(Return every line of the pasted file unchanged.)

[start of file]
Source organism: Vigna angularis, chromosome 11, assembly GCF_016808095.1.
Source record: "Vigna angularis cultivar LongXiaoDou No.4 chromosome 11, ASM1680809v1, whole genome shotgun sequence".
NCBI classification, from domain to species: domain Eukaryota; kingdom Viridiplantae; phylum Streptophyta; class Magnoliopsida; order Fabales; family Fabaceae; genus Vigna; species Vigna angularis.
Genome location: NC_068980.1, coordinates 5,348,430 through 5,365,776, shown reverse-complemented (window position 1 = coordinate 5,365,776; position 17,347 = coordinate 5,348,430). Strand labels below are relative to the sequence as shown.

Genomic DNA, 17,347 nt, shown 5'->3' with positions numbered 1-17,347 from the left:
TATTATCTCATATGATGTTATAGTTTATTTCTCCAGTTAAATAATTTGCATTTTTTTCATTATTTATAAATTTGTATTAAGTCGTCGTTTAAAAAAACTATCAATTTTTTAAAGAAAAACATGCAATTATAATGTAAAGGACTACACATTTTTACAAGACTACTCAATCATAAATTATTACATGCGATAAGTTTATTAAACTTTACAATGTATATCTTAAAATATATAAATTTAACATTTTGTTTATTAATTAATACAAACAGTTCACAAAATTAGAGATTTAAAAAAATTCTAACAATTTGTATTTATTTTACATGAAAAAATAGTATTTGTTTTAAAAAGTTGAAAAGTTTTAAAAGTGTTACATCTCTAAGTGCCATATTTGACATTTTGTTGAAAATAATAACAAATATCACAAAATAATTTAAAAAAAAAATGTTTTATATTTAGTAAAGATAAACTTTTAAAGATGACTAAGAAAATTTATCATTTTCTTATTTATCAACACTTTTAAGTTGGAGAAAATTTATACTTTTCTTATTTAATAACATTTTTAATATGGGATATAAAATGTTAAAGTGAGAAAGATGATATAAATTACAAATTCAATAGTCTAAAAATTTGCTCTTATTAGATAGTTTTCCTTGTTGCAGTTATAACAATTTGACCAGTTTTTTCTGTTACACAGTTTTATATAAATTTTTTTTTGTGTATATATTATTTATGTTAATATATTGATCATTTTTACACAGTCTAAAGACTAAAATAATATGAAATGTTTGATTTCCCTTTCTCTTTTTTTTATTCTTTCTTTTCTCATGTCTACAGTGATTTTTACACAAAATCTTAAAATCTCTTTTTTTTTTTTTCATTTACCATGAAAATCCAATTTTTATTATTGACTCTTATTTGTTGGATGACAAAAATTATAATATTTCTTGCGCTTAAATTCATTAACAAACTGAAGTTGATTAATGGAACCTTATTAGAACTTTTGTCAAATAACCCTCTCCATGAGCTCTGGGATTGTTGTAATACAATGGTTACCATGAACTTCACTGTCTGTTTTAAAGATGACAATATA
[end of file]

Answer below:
Source organism: Vigna angularis, chromosome 11, assembly GCF_016808095.1.
Source record: "Vigna angularis cultivar LongXiaoDou No.4 chromosome 11, ASM1680809v1, whole genome shotgun sequence".
NCBI classification, from domain to species: domain Eukaryota; kingdom Viridiplantae; phylum Streptophyta; class Magnoliopsida; order Fabales; family Fabaceae; genus Vigna; species Vigna angularis.
Genome location: NC_068980.1, coordinates 5,348,430 through 5,365,776, shown reverse-complemented (window position 1 = coordinate 5,365,776; position 17,347 = coordinate 5,348,430). Strand labels below are relative to the sequence as shown.

Genomic DNA, 17,347 nt, shown 5'->3' with positions numbered 1-17,347 from the left:
TATTATCTCATATGATGTTATAGTTTATTTCTCCAGTTAAATAATTTGCATTTTTTTCATTATTTATAAATTTGTATTAAGTCGTCGTTTAAAAAAACTATCAATTTTTTAAAGAAAAACATGCAATTATAATGTAAAGGACTACACATTTTTACAAGACTACTCAATCATAAATTATTACATGCGATAAGTTTATTAAACTTTACAATGTATATCTTAAAATATATAAATTTAACATTTTGTTTATTAATTAATACAAACAGTTCACAAAATTAGAGATTTAAAAAAATTCTAACAATTTGTATTTATTTTACATGAAAAAATAGTATTTGTTTTAAAAAGTTGAAAAGTTTTAAAAGTGTTACATCTCTAAGTGCCATATTTGACATTTTGTTGAAAATAATAACAAATATCACAAAATAATTTAAAAAAAAAATGTTTTATATTTAGTAAAGATAAACTTTTAAAGATGACTAAGAAAATTTATCATTTTCTTATTTATCAACACTTTTAAGTTGGAGAAAATTTATACTTTTCTTATTTAATAACATTTTTAATATGGGATATAAAATGTTAAAGTGAGAAAGATGATATAAATTACAAATTCAATAGTCTAAAAATTTGCTCTTATTAGATAGTTTTCCTTGTTGCAGTTATAACAATTTGACCAGTTTTTTCTGTTACACAGTTTTATATAAATTTTTTTTTGTGTATATATTATTTATGTTAATATATTGATCATTTTTACACAGTCTAAAGACTAAAATAATATGAAATGTTTGATTTCCCTTTCTCTTTTTTTTATTCTTTCTTTTCTCATGTCTACAGTGATTTTTACACAAAATCTTAAAATCTCTTTTTTTTTTTTTCATTTACCATGAAAATCCAATTTTTATTATTGACTCTTATTTGTTGGATGACAAAAATTATAATATTTCTTGCGCTTAAATTCATTAACAAACTGAAGTTGATTAATGGAACCTTATTAGAACTTTTGTCAAATAACCCTCTCCATGAGCTCTGGGATTGTTGTAATACAATGGTTACCATGAACTTCACTGTCTGTTTTAAAGATGACAATATA